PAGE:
Archive for the ‘ceremony’ Tag

Creating an Eagle Court of Honor   1 comment

Roy Rogers, appearing at an Eagle Court of Honor in Pennsylvania in a1950.

Roy Rogers, appearing at an Eagle Court of Honor in Pennsylvania in 1950.

The Eagle Badge is the highest award in Scouting. It is the fulfillment of years of preparation, countless events and activities, and affirmation by adults that the Scout is worthy of this great honor. When a young man achieves something that important, they deserve special recognition.

That recognition is typically done at an Eagle Court of Honor (ECOH). These are often hosted by the Eagle’s family, though they are also hosted by the Scout’s troop – especially if multiple boys are receiving the award. There is no requirement that an Eagle have a special presentation at an ECOH. It is traditional, though.

Another tradition is that the ECOH is often personalized for the boy. That can strike fear into the hearts of parents, that are often not active Scouters and don’t know where to begin. So, start here!

There is no “official” ECOH. There are no elements that must be included, though many troops and even councils have traditions that most will want to be included. That’s fine … there is still a lot of room for personalization.

I had the pleasure of creating 2 ECOHs for my 2 sons (well, 3 sons, as you shall see). When I developed the scripts, here were my priorities:

  • It’s about the boy, and the event must reflect his interests. He must approve the script.
  • It should be a Scouting event with maximum attendance of family, Scouts and friends (in that order).
  • It’s an entertainment event, so it should be something the audience enjoys.

I recently emcee’d an ECOH for the Kasman family. Marty Kasman is an Eagle Scout, as well as a recipient of the Silver Beaver and Silver Antelope. He wrote the script for his son Daniel’s ECOH with these priorities:

  • Inspire younger boys
  • Demonstrate the good that Scouts do

There are many resources below that will guide you in preparing for the ceremony.  Here are a few observations and tips that I encourage you to consider:

1. Schedule the event when it’s most convenient for the people you want to be there. If the ECOH is scheduled at the regular troop meeting time, you’ll probably get a lot of boys … but weeknights are difficult for family and friends to travel any distance to attend. Weekends are always best for them (and worst for the boys).

2. Don’t do the same old tired ceremony that the boys have seen many times. A little creativity goes a long way. Remember, it’s an entertainment event.

3. The boy(s) being honored should be as involved in the creation of the event as they want to be. Some boys will want to be very involved, though few are really capable of writing a complete script.

4. The ceremony should reflect the boy. In Christopher’s case, he was the Senior Patrol Leader (the boy leader of the troop) at the time, and had been helping do Scout campfires since he was in Cub Scouts. It was perfectly natural that his ECOH should be a campfire event, complete with singing, storytelling and S’Mores. Michael, on the other hand, teamed up with his buddy Lyle (my honorary 3rd son), and they wanted their event to be a party. Their ECOH had a “normal” ceremony … and was followed by a dance with actual girls in attendance (go to a few ECOHs and you’ll see how unusual that is!). I haven’t seen either of those ideas done as an ECOH since.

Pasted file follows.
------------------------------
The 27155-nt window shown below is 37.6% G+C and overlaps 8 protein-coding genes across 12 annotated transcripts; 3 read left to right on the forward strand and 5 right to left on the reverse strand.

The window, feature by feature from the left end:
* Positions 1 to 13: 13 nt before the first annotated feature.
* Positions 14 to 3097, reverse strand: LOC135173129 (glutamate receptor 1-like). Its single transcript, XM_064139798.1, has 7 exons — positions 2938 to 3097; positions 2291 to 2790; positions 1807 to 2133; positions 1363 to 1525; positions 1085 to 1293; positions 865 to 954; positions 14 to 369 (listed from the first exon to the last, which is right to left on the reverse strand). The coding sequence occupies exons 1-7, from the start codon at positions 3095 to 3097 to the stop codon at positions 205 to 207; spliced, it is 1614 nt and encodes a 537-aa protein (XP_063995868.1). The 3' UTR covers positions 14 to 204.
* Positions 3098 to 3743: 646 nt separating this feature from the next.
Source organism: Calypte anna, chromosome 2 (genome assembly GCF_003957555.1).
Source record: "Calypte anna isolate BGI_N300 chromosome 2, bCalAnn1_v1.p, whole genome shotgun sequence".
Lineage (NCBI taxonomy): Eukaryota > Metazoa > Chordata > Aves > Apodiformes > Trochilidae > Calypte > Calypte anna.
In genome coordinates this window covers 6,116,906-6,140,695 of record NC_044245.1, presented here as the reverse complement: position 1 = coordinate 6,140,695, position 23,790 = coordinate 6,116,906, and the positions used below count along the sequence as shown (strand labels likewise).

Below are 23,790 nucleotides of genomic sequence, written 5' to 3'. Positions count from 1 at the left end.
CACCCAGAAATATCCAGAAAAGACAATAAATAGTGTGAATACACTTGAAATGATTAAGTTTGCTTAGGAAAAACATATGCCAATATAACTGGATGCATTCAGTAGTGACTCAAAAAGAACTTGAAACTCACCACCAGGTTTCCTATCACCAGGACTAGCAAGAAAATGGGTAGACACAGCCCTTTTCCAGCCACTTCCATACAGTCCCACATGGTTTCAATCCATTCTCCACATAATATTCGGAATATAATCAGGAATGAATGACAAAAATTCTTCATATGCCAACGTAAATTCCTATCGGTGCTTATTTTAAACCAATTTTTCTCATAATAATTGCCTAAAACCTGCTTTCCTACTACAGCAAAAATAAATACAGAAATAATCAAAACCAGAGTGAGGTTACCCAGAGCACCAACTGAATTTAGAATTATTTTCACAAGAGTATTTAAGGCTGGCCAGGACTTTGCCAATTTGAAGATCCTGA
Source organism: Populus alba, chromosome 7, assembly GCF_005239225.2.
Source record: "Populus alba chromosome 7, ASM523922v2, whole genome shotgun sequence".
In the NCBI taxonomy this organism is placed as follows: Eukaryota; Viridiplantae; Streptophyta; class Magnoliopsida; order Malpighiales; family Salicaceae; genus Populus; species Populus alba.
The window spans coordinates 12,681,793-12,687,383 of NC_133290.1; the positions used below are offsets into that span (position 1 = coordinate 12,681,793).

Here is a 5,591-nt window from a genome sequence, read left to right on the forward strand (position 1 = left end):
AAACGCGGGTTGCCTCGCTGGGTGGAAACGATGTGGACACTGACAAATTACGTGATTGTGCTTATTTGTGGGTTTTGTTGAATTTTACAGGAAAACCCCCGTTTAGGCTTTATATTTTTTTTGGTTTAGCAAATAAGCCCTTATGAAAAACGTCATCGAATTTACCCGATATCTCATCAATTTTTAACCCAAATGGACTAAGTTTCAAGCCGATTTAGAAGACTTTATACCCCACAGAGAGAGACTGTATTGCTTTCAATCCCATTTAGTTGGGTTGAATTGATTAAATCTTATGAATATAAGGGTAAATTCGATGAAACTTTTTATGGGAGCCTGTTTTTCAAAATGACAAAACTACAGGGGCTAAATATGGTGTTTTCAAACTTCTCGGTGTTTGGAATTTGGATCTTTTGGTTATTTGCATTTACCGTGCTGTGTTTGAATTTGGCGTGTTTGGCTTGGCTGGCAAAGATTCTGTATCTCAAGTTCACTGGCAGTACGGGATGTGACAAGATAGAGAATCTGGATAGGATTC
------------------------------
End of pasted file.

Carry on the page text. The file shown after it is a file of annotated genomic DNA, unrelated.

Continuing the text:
5. If you have non-Scouters attending that don’t know what an ECOH is, make sure you have a friendly emcee that will explain what’s going on as it happens.

6. Special appearances by treasured Scouters are very popular with the guys in khaki. At Christopher’s event, I was able to present a district award to a Scouter who had coordinated Christopher’s Eagle project for a local park (where Christopher now works!). This Scouter happened to be celebrating his 60th year as an Eagle Scout, and the ovation when he was introduced brought tears to his eyes. Make memories.

7. Have a good photographer on hand that is not an immediate family member. You know how much I love photography. I failed at capturing ECOH memories in photographs. Twice.

8. One traditional element that makes very little sense to me is gathering letters of congratulation from VIPs. If you request a congratulatory letter far in advance, you can generally get them from mayors, senators, celebrities – even Presidents. Here’s my question: does your son really care if he has a form letter from a congressman in a notebook on a shelf that he’ll never look at again? If so, great. If not … put your efforts into more productive pursuits.

9. Every ECOH these days seems to include a slide show of photos from the Eagle’s Scouting career. Those can be fun … for a few minutes. Three minutes, great. Five minutes … uncomfortable. Anything longer than that really doesn’t matter, because you will have lost most of your audience.

10. Use your resources … other adults from you son’s patrol and troop will be happy to help you pull this event off. Non-immediate family members, too. Don’t try and do it all yourself, because you will make yourself crazy. And why would you do that on a day made for celebration with your son?